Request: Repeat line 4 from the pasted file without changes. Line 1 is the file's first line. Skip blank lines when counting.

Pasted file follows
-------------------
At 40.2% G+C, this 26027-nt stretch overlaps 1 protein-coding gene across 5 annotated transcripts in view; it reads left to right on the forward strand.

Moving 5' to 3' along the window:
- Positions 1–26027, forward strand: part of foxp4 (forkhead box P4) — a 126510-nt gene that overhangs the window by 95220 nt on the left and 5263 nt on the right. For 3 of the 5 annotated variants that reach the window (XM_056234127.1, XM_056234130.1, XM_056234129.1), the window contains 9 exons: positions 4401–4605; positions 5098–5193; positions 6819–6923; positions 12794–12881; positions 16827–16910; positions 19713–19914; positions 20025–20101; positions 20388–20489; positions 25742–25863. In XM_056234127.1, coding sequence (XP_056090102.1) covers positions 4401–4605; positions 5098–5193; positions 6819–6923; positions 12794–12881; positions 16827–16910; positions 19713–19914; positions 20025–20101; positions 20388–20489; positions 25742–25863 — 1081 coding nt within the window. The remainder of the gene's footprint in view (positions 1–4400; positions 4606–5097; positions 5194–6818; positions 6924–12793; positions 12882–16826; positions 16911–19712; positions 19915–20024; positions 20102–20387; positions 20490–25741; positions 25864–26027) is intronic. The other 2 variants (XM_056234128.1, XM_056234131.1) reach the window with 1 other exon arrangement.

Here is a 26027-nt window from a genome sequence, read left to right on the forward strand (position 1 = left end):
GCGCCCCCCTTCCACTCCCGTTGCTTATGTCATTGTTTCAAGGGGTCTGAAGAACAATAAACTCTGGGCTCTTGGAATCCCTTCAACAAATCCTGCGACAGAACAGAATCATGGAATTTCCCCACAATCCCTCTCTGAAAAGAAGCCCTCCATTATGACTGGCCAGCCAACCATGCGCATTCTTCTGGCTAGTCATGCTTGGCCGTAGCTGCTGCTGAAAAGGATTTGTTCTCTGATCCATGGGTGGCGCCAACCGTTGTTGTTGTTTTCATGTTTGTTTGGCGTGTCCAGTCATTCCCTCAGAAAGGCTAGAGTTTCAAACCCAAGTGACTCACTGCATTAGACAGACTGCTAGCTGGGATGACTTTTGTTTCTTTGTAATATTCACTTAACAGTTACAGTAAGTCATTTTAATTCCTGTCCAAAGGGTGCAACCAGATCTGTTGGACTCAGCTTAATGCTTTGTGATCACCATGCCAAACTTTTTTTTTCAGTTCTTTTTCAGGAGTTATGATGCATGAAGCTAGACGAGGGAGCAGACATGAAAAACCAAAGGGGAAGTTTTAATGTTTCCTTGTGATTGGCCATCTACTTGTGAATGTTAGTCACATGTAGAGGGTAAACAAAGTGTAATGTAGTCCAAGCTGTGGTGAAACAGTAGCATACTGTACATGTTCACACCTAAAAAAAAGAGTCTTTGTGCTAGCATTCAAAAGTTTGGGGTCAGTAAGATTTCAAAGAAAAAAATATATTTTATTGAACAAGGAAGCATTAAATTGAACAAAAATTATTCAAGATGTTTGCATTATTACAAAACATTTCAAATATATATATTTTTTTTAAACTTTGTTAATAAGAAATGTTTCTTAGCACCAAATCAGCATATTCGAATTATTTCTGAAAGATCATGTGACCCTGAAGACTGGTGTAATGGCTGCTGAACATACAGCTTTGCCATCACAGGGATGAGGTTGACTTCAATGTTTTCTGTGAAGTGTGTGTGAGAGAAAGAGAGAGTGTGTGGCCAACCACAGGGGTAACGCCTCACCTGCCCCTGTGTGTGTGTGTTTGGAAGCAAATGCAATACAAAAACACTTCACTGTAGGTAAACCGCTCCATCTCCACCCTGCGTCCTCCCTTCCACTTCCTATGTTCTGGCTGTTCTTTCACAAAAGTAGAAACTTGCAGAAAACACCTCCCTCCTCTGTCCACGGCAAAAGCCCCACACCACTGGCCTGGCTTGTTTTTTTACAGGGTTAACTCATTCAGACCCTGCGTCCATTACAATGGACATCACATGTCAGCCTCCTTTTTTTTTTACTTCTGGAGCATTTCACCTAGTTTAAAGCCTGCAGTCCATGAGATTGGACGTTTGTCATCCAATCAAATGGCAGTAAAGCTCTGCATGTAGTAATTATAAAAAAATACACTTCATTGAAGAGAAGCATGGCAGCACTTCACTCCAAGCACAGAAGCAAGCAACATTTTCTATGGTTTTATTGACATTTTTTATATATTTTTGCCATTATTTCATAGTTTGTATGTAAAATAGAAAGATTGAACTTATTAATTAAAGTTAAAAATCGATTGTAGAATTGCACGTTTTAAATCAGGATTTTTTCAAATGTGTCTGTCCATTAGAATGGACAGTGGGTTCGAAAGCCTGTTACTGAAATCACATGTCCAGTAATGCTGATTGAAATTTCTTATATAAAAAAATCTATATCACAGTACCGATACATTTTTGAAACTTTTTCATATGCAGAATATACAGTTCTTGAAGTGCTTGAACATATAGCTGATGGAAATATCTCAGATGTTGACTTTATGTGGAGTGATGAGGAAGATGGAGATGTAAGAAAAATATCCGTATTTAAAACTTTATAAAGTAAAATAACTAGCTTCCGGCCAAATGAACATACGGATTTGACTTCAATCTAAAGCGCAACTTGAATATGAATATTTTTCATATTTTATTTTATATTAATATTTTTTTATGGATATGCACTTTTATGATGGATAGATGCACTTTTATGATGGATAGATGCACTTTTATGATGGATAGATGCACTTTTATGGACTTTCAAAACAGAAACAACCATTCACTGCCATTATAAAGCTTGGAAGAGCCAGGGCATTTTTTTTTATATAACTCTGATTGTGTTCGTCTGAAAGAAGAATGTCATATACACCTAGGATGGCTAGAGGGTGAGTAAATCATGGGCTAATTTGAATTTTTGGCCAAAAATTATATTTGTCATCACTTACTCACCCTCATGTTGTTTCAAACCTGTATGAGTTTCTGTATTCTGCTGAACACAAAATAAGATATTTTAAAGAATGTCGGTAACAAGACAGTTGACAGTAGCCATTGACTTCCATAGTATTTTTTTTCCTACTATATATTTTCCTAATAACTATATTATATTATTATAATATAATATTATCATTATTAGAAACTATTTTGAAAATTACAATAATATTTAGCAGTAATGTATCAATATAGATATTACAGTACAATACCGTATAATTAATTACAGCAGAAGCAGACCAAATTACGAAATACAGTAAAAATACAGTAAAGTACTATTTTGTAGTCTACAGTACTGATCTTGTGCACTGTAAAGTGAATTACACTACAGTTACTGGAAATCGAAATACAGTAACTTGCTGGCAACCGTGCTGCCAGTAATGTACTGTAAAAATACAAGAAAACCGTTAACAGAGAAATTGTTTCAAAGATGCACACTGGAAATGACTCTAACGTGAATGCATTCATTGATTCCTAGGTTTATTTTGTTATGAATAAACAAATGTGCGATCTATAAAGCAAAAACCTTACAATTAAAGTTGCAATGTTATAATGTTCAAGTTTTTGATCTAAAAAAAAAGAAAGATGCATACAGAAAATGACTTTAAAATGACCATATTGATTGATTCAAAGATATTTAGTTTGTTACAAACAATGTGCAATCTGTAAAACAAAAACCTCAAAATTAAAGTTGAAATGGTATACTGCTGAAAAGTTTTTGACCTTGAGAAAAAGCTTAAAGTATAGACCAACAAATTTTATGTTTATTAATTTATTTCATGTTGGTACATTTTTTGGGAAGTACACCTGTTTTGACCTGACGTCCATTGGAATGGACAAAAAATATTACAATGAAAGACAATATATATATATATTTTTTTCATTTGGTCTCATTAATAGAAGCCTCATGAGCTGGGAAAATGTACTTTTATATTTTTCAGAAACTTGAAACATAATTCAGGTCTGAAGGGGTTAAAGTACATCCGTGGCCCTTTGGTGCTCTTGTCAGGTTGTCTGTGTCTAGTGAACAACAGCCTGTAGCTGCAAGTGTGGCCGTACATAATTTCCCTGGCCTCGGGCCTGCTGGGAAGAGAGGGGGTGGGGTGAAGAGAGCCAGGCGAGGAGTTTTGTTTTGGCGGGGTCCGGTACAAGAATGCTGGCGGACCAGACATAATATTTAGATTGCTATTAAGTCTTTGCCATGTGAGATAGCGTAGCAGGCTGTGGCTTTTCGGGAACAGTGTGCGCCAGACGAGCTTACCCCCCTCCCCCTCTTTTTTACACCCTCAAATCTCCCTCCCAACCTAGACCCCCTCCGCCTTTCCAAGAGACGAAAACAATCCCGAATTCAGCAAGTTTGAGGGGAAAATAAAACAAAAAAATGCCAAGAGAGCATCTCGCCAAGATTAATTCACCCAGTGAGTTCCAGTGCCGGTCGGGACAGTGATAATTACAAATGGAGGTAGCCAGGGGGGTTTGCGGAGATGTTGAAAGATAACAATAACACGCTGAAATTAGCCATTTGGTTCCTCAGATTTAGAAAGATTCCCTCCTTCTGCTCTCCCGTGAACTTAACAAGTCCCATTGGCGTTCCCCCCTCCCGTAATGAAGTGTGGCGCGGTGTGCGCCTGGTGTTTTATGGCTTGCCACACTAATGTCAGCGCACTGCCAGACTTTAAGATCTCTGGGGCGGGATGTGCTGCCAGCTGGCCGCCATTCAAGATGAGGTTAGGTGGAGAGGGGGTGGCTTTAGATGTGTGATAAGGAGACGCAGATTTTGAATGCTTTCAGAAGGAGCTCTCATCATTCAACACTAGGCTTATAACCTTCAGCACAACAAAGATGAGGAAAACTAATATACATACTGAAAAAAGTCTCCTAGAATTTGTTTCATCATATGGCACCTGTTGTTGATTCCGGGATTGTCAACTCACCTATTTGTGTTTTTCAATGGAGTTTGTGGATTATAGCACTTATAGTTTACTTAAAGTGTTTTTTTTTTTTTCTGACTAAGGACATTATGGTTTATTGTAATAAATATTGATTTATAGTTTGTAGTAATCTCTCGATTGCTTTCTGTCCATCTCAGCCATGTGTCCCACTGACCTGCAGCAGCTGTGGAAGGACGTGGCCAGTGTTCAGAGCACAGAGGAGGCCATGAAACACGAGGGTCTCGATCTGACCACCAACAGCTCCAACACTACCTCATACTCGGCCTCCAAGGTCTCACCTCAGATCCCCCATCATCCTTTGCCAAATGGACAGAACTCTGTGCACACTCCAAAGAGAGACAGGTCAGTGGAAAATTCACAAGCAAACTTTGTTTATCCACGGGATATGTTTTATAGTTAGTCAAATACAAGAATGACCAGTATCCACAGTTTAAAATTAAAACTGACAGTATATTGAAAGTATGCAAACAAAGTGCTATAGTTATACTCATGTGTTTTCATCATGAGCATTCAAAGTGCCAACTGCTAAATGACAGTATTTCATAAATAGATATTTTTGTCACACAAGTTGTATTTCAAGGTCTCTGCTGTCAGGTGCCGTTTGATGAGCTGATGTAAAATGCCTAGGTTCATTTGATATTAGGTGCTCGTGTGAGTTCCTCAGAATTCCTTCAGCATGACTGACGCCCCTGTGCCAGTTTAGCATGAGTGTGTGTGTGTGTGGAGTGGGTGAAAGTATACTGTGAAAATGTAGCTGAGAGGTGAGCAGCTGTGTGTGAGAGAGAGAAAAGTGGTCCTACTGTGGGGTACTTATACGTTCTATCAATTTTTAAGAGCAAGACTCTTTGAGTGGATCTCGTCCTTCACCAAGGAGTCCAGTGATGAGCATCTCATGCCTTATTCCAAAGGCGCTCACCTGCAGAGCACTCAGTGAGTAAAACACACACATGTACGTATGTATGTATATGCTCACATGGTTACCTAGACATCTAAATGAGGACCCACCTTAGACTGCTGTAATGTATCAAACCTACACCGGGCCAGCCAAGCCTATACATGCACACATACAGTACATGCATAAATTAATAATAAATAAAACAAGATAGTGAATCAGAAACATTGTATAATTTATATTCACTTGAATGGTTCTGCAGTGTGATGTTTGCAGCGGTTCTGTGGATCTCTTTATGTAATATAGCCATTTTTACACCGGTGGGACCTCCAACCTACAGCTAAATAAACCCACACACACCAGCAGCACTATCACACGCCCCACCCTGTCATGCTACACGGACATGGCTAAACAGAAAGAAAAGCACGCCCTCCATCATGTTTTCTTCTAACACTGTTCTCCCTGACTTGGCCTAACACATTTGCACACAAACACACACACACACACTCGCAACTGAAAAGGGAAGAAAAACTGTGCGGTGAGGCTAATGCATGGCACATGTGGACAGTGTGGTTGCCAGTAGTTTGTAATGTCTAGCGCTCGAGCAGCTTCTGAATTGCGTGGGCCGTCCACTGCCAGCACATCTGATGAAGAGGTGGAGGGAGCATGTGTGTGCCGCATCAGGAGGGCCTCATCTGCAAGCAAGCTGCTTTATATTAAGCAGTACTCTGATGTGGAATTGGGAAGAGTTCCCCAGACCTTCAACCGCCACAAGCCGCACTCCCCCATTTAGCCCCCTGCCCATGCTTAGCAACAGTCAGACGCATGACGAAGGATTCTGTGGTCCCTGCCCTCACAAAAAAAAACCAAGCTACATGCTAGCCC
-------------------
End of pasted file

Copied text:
Here is a 26027-nt window from a genome sequence, read left to right on the forward strand (position 1 = left end):